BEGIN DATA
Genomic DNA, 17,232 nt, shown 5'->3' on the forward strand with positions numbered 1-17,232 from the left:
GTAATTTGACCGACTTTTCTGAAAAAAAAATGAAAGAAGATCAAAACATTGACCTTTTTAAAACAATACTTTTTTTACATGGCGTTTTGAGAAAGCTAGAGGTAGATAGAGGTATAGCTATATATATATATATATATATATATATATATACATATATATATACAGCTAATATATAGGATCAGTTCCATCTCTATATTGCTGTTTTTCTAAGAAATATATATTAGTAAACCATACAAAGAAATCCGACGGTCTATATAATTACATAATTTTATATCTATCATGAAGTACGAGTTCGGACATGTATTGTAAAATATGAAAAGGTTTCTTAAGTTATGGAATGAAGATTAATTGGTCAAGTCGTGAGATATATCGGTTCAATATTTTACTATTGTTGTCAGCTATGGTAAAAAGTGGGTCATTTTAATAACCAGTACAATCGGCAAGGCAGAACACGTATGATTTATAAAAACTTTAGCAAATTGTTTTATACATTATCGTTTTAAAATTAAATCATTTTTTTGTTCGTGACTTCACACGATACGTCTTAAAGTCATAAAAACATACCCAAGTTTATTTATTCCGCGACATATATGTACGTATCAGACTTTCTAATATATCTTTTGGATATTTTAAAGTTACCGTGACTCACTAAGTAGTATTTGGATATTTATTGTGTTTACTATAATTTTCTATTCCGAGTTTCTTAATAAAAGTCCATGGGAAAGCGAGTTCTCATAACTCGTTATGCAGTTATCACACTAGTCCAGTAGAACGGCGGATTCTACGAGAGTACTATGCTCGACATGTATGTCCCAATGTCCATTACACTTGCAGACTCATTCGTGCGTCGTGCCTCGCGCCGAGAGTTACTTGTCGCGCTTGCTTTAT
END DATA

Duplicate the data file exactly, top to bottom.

Genomic DNA, 17,232 nt, shown 5'->3' on the forward strand with positions numbered 1-17,232 from the left:
GTAATTTGACCGACTTTTCTGAAAAAAAAATGAAAGAAGATCAAAACATTGACCTTTTTAAAACAATACTTTTTTTACATGGCGTTTTGAGAAAGCTAGAGGTAGATAGAGGTATAGCTATATATATATATATATATATATATATATATACATATATATATACAGCTAATATATAGGATCAGTTCCATCTCTATATTGCTGTTTTTCTAAGAAATATATATTAGTAAACCATACAAAGAAATCCGACGGTCTATATAATTACATAATTTTATATCTATCATGAAGTACGAGTTCGGACATGTATTGTAAAATATGAAAAGGTTTCTTAAGTTATGGAATGAAGATTAATTGGTCAAGTCGTGAGATATATCGGTTCAATATTTTACTATTGTTGTCAGCTATGGTAAAAAGTGGGTCATTTTAATAACCAGTACAATCGGCAAGGCAGAACACGTATGATTTATAAAAACTTTAGCAAATTGTTTTATACATTATCGTTTTAAAATTAAATCATTTTTTTGTTCGTGACTTCACACGATACGTCTTAAAGTCATAAAAACATACCCAAGTTTATTTATTCCGCGACATATATGTACGTATCAGACTTTCTAATATATCTTTTGGATATTTTAAAGTTACCGTGACTCACTAAGTAGTATTTGGATATTTATTGTGTTTACTATAATTTTCTATTCCGAGTTTCTTAATAAAAGTCCATGGGAAAGCGAGTTCTCATAACTCGTTATGCAGTTATCACACTAGTCCAGTAGAACGGCGGATTCTACGAGAGTACTATGCTCGACATGTATGTCCCAATGTCCATTACACTTGCAGACTCATTCGTGCGTCGTGCCTCGCGCCGAGAGTTACTTGTCGCGCTTGCTTTAT